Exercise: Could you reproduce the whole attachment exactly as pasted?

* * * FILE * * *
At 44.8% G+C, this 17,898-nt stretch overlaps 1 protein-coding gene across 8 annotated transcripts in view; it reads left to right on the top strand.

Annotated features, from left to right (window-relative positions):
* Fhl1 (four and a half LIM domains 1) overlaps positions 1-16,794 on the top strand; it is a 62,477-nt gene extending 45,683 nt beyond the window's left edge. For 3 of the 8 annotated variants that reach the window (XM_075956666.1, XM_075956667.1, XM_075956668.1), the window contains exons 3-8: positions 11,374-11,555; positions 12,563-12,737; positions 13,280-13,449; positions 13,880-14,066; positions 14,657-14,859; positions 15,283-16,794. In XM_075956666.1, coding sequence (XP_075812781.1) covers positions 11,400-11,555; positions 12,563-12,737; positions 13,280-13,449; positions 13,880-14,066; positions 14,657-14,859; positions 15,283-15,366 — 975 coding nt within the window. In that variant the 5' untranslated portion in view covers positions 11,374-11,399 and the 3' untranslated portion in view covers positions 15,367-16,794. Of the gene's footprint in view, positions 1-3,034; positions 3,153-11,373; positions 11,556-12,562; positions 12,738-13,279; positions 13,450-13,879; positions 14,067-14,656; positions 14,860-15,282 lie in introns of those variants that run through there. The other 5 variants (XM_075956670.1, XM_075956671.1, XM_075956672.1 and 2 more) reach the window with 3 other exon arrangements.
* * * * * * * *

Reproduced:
At 44.8% G+C, this 17,898-nt stretch overlaps 1 protein-coding gene across 8 annotated transcripts in view; it reads left to right on the top strand.

Annotated features, from left to right (window-relative positions):
* Fhl1 (four and a half LIM domains 1) overlaps positions 1-16,794 on the top strand; it is a 62,477-nt gene extending 45,683 nt beyond the window's left edge. For 3 of the 8 annotated variants that reach the window (XM_075956666.1, XM_075956667.1, XM_075956668.1), the window contains exons 3-8: positions 11,374-11,555; positions 12,563-12,737; positions 13,280-13,449; positions 13,880-14,066; positions 14,657-14,859; positions 15,283-16,794. In XM_075956666.1, coding sequence (XP_075812781.1) covers positions 11,400-11,555; positions 12,563-12,737; positions 13,280-13,449; positions 13,880-14,066; positions 14,657-14,859; positions 15,283-15,366 — 975 coding nt within the window. In that variant the 5' untranslated portion in view covers positions 11,374-11,399 and the 3' untranslated portion in view covers positions 15,367-16,794. Of the gene's footprint in view, positions 1-3,034; positions 3,153-11,373; positions 11,556-12,562; positions 12,738-13,279; positions 13,450-13,879; positions 14,067-14,656; positions 14,860-15,282 lie in introns of those variants that run through there. The other 5 variants (XM_075956670.1, XM_075956671.1, XM_075956672.1 and 2 more) reach the window with 3 other exon arrangements.